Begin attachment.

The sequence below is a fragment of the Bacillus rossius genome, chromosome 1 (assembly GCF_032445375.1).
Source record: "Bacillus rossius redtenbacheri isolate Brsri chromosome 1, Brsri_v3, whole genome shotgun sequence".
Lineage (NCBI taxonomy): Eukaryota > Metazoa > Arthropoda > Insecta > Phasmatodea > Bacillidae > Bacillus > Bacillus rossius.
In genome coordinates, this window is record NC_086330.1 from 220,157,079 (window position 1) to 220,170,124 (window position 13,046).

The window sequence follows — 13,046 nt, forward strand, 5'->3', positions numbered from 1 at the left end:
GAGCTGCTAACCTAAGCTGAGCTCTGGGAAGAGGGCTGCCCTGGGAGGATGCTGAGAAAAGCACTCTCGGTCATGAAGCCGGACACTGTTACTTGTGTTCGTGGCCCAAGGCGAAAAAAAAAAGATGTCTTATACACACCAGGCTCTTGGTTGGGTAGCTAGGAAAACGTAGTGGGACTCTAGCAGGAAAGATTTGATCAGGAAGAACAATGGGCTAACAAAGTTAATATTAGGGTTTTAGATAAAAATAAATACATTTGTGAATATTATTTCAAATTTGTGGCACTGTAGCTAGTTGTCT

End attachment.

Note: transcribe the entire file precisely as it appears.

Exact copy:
The sequence below is a fragment of the Bacillus rossius genome, chromosome 1 (assembly GCF_032445375.1).
Source record: "Bacillus rossius redtenbacheri isolate Brsri chromosome 1, Brsri_v3, whole genome shotgun sequence".
Lineage (NCBI taxonomy): Eukaryota > Metazoa > Arthropoda > Insecta > Phasmatodea > Bacillidae > Bacillus > Bacillus rossius.
In genome coordinates, this window is record NC_086330.1 from 220,157,079 (window position 1) to 220,170,124 (window position 13,046).

The window sequence follows — 13,046 nt, forward strand, 5'->3', positions numbered from 1 at the left end:
GAGCTGCTAACCTAAGCTGAGCTCTGGGAAGAGGGCTGCCCTGGGAGGATGCTGAGAAAAGCACTCTCGGTCATGAAGCCGGACACTGTTACTTGTGTTCGTGGCCCAAGGCGAAAAAAAAAAGATGTCTTATACACACCAGGCTCTTGGTTGGGTAGCTAGGAAAACGTAGTGGGACTCTAGCAGGAAAGATTTGATCAGGAAGAACAATGGGCTAACAAAGTTAATATTAGGGTTTTAGATAAAAATAAATACATTTGTGAATATTATTTCAAATTTGTGGCACTGTAGCTAGTTGTCT